LONDON, April 5 (AFP) Secret strategy documents about Britains nuclear weapons plans have turned up on a public pavement, according to press reports today. If confirmed, the discovery would be the third embarrassing security lapse in a month.
In March, newspapers reported how agents at the countrys two intelligence services lost laptop computers, one containing encrypted details on Northern Ireland and the other training information.
Now the Ministry of Defence has launched an inquiry into the reported find of documents on a pavement outside the Aldermaston nuclear weapons factory in Berkshire, northwest of London.
According to The Daily Telegraph and The Guardian, the detail plans to reduce the size of warheads on submarine-based nuclear missiles, and joint projects with French and Americans.
7 hurt in Pak court blast
KARACHI, April 5 (AFP) At least seven persons, including three lawyers, were today injured in a bomb blast at a court in the southern Pakistani city of Hyderabad on the eve of the verdict in deposed Premier Nawaz Sharifs trial, the police said.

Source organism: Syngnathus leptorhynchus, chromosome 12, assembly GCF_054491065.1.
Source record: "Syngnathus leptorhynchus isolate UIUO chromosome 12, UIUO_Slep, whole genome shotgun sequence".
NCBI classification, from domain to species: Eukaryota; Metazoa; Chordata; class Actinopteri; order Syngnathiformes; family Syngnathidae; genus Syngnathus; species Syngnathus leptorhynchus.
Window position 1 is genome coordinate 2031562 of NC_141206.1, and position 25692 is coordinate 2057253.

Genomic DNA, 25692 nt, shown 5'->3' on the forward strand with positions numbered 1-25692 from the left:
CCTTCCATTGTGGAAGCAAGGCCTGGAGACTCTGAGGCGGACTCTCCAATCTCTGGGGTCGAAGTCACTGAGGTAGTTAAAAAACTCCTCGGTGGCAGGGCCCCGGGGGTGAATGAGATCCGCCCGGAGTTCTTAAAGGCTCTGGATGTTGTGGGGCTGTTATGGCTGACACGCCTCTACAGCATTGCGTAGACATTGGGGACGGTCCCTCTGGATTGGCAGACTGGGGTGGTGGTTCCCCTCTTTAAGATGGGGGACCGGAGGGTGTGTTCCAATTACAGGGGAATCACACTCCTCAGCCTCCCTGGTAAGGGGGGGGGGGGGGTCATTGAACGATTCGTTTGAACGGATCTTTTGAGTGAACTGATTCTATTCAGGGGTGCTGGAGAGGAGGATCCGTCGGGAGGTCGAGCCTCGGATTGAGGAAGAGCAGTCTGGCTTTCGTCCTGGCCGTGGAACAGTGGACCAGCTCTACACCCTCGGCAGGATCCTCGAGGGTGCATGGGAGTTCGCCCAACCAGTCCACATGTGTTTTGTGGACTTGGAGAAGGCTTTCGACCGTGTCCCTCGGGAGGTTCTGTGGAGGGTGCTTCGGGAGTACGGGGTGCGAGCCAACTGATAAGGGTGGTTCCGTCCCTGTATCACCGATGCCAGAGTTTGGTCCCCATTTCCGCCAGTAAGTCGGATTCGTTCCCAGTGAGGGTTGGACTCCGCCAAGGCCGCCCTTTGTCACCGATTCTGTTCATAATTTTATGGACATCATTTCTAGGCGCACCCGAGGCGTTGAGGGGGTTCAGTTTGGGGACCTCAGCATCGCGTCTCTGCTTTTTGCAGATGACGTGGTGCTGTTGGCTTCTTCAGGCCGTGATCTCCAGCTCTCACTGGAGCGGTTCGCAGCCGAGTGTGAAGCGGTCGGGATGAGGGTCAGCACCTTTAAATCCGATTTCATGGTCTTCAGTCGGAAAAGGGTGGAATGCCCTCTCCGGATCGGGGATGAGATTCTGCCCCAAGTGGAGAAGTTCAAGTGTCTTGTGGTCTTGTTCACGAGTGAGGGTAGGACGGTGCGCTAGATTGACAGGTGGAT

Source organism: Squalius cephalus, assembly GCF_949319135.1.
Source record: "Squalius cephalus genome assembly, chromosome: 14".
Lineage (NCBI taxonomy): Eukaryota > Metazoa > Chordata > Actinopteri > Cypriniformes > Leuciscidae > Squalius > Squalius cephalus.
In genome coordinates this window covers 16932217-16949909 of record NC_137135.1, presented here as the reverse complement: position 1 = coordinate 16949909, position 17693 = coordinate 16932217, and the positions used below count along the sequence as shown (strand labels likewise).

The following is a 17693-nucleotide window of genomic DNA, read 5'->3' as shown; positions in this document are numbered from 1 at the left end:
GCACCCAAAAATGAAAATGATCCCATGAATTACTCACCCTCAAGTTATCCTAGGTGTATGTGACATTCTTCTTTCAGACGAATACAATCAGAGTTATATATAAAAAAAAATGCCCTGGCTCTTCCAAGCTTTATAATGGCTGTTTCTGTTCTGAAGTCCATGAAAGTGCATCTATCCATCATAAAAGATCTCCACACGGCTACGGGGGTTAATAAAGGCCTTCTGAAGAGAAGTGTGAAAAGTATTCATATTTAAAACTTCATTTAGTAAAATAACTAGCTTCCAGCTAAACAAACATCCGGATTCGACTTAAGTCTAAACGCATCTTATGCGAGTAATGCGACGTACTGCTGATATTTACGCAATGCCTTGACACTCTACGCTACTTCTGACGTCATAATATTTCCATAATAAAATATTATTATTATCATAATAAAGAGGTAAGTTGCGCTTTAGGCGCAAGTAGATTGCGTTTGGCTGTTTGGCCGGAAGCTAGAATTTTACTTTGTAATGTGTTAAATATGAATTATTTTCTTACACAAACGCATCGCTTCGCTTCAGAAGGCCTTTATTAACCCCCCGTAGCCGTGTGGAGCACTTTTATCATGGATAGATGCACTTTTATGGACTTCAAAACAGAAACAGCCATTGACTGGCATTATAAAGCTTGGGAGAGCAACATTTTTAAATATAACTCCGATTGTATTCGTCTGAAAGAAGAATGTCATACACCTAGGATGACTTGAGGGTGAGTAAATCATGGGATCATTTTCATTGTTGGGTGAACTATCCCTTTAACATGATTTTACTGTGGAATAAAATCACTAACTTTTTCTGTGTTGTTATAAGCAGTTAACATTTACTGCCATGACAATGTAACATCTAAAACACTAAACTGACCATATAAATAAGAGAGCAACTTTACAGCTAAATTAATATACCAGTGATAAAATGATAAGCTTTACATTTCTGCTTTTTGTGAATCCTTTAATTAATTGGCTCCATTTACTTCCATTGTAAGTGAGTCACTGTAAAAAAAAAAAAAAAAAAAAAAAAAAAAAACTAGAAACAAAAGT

The bomb had been
planted on a motorbike at a parking lot inside the
district court complex in Hyderabad city, 160 km
northeast of here, they said. It exploded as a large
number of lawyers and clients were in the building.
Complaint against Hillary
WASHINGTON April 5 (AP) Special donation accounts for Hillary Rodham Clinton and Rudolph Giuliani were illegal, two government watchdog groups said in a complaint filed with the United States Federal Election Commission. Common Cause and Democracy 21 yesterday asked the Justice Departments campaign finance task force to investigate.
The complaint targets accounts set up by the Democratic Senatorial Campaign Committee and the National Republican Senatorial Committee to accept unlimited contributions, known as soft money", from unions, corporations and individuals.
Soft money cannot be spent on advertisements that specifically advocate for a candidate but can be used for general issue advertisements as well as get-out-the-vote and other party-building activities. However, it increasingly is being used for issue advertisements that benefit candidates.
Critics say soft money allows candidates to bypass campaign donation limits.
The campaigns of
First Lady Hillary Clinton and Rudy Giuliani are thumbing